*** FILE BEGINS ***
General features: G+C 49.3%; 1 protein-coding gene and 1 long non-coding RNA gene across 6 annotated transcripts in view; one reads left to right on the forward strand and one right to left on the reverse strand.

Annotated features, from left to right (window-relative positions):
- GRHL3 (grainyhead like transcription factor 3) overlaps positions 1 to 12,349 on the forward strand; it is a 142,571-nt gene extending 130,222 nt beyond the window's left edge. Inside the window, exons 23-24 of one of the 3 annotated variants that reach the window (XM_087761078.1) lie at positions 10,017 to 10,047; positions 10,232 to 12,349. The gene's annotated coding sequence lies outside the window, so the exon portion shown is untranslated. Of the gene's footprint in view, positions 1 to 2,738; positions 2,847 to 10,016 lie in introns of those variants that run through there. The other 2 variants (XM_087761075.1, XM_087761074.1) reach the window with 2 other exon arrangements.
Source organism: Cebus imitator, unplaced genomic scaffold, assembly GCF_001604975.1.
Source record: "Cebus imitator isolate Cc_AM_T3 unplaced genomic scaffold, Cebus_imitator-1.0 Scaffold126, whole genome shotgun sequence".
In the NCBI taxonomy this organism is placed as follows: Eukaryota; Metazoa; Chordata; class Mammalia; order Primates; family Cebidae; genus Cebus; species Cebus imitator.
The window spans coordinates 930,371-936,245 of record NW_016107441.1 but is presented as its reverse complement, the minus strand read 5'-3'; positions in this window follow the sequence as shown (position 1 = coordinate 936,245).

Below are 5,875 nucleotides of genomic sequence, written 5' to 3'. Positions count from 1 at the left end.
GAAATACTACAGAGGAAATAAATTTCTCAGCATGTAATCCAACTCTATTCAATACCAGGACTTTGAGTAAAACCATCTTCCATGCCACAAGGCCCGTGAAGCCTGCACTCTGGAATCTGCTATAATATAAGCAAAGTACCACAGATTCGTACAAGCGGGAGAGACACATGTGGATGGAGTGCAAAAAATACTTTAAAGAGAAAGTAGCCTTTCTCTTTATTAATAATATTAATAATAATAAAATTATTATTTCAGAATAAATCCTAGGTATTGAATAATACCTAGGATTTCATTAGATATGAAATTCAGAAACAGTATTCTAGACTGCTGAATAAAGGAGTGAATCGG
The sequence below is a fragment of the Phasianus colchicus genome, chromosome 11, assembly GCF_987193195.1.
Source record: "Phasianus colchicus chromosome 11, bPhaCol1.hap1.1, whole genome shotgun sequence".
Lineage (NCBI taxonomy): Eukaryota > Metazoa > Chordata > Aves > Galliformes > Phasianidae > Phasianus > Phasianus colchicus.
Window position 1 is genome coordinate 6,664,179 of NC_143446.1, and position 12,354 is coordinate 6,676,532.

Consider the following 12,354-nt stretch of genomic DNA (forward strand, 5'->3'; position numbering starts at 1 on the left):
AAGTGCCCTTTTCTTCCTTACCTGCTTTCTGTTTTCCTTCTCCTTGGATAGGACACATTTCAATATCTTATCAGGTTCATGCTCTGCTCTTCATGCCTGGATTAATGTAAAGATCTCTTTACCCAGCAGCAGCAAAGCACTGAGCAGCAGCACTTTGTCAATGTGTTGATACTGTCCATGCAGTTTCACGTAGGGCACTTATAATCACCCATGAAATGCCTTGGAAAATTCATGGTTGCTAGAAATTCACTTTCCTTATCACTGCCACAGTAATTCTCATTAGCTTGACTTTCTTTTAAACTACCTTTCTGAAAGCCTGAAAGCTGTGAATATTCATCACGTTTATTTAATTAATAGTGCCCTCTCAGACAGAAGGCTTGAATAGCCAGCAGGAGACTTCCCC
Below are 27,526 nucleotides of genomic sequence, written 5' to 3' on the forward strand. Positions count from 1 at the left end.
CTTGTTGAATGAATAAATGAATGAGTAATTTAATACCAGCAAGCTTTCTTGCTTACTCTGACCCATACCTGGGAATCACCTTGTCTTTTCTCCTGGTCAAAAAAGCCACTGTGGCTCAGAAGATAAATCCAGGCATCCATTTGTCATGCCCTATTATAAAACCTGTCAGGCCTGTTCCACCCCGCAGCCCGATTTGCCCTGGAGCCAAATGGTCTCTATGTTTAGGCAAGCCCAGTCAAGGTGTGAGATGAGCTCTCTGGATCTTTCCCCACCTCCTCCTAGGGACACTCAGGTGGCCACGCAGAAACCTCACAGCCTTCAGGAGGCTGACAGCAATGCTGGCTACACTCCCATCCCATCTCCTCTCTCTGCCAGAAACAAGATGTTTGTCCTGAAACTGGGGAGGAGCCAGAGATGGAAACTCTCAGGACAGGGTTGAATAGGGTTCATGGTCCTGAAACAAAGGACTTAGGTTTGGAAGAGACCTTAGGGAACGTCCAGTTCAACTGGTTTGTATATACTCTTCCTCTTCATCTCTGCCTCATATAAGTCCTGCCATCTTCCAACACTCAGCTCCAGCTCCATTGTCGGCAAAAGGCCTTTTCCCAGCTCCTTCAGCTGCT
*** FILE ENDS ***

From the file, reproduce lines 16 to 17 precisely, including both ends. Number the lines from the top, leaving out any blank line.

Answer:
Below are 27,526 nucleotides of genomic sequence, written 5' to 3' on the forward strand. Positions count from 1 at the left end.
CTTGTTGAATGAATAAATGAATGAGTAATTTAATACCAGCAAGCTTTCTTGCTTACTCTGACCCATACCTGGGAATCACCTTGTCTTTTCTCCTGGTCAAAAAAGCCACTGTGGCTCAGAAGATAAATCCAGGCATCCATTTGTCATGCCCTATTATAAAACCTGTCAGGCCTGTTCCACCCCGCAGCCCGATTTGCCCTGGAGCCAAATGGTCTCTATGTTTAGGCAAGCCCAGTCAAGGTGTGAGATGAGCTCTCTGGATCTTTCCCCACCTCCTCCTAGGGACACTCAGGTGGCCACGCAGAAACCTCACAGCCTTCAGGAGGCTGACAGCAATGCTGGCTACACTCCCATCCCATCTCCTCTCTCTGCCAGAAACAAGATGTTTGTCCTGAAACTGGGGAGGAGCCAGAGATGGAAACTCTCAGGACAGGGTTGAATAGGGTTCATGGTCCTGAAACAAAGGACTTAGGTTTGGAAGAGACCTTAGGGAACGTCCAGTTCAACTGGTTTGTATATACTCTTCCTCTTCATCTCTGCCTCATATAAGTCCTGCCATCTTCCAACACTCAGCTCCAGCTCCATTGTCGGCAAAAGGCCTTTTCCCAGCTCCTTCAGCTGCT